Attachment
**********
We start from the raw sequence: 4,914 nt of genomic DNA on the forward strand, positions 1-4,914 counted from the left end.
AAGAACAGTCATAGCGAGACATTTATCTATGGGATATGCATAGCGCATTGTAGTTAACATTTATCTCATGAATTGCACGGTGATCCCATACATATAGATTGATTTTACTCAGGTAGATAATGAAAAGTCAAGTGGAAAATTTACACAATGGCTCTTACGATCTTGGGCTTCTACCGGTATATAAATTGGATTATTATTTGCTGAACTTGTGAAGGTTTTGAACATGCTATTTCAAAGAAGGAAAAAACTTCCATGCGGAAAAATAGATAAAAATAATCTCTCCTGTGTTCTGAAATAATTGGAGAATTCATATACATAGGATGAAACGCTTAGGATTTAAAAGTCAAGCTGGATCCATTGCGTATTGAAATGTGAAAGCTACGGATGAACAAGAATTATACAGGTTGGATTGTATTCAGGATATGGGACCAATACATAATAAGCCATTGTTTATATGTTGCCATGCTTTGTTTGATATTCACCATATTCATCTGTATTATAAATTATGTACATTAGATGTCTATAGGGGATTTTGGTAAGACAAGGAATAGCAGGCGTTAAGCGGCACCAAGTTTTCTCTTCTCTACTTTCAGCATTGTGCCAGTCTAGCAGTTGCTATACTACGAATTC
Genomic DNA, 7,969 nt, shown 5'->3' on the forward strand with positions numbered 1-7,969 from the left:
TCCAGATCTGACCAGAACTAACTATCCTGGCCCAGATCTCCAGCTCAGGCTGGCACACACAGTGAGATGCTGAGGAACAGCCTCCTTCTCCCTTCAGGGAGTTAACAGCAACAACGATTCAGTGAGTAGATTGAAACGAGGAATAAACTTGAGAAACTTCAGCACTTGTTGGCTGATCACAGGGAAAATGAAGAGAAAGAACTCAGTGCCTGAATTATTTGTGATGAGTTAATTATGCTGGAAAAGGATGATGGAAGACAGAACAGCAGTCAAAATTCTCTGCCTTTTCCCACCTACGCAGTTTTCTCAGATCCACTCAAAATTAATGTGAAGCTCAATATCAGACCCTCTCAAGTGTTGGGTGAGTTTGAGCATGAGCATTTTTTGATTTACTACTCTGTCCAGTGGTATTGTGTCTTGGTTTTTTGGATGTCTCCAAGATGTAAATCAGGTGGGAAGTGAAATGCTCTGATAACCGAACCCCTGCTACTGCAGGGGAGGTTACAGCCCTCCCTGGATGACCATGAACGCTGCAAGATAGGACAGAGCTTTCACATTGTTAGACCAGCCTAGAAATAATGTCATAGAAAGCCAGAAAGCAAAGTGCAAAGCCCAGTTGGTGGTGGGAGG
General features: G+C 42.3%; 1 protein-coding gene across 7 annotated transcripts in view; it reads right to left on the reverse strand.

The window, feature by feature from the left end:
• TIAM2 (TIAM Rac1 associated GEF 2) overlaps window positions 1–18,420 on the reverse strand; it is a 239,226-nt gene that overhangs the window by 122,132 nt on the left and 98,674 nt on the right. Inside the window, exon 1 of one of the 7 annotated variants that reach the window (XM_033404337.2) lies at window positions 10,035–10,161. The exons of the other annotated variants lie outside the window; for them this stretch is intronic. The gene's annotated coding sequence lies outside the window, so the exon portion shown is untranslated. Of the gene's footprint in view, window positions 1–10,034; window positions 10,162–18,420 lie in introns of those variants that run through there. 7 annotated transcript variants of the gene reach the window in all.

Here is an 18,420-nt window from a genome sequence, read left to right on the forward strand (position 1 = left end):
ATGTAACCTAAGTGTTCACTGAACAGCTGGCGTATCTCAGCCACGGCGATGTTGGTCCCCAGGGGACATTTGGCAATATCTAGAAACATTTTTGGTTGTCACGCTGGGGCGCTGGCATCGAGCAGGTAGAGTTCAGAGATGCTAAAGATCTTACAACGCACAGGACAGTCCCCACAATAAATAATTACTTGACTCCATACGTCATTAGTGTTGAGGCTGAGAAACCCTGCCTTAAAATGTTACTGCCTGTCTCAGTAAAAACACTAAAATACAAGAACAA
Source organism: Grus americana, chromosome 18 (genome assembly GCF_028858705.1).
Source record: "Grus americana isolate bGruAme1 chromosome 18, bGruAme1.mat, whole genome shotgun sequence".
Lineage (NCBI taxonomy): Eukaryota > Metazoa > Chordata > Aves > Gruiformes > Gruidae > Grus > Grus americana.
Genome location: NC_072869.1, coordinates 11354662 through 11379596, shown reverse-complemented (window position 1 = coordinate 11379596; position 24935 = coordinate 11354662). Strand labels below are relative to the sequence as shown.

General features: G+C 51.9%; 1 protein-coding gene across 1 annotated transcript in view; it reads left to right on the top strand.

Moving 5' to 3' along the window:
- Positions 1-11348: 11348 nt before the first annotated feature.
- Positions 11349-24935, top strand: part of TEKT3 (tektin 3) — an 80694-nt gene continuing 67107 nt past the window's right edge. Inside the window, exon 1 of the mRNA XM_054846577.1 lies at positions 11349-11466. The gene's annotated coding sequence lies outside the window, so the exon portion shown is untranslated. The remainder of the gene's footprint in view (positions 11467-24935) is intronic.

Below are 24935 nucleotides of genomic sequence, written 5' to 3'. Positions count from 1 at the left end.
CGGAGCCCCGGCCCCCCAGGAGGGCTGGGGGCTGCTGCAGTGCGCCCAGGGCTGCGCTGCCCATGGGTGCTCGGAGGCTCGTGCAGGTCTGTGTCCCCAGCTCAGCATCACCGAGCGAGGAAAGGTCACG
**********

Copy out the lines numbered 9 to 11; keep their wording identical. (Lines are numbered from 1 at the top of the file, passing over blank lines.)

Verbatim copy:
ATGTAACCTAAGTGTTCACTGAACAGCTGGCGTATCTCAGCCACGGCGATGTTGGTCCCCAGGGGACATTTGGCAATATCTAGAAACATTTTTGGTTGTCACGCTGGGGCGCTGGCATCGAGCAGGTAGAGTTCAGAGATGCTAAAGATCTTACAACGCACAGGACAGTCCCCACAATAAATAATTACTTGACTCCATACGTCATTAGTGTTGAGGCTGAGAAACCCTGCCTTAAAATGTTACTGCCTGTCTCAGTAAAAACACTAAAATACAAGAACAA
Source organism: Grus americana, chromosome 18 (genome assembly GCF_028858705.1).
Source record: "Grus americana isolate bGruAme1 chromosome 18, bGruAme1.mat, whole genome shotgun sequence".